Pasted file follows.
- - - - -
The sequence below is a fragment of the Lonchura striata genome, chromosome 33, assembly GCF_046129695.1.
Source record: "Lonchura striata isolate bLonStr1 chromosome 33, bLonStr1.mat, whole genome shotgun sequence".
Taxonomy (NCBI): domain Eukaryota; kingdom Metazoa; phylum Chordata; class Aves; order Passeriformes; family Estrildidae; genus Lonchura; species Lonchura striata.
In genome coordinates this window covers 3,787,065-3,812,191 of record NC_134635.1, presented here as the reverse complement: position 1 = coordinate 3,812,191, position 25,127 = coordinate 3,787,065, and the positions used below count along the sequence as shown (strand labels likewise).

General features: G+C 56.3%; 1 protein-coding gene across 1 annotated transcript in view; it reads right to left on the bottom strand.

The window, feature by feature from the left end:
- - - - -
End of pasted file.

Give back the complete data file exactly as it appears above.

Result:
The sequence below is a fragment of the Lonchura striata genome, chromosome 33, assembly GCF_046129695.1.
Source record: "Lonchura striata isolate bLonStr1 chromosome 33, bLonStr1.mat, whole genome shotgun sequence".
Taxonomy (NCBI): domain Eukaryota; kingdom Metazoa; phylum Chordata; class Aves; order Passeriformes; family Estrildidae; genus Lonchura; species Lonchura striata.
In genome coordinates this window covers 3,787,065-3,812,191 of record NC_134635.1, presented here as the reverse complement: position 1 = coordinate 3,812,191, position 25,127 = coordinate 3,787,065, and the positions used below count along the sequence as shown (strand labels likewise).

General features: G+C 56.3%; 1 protein-coding gene across 1 annotated transcript in view; it reads right to left on the bottom strand.

The window, feature by feature from the left end: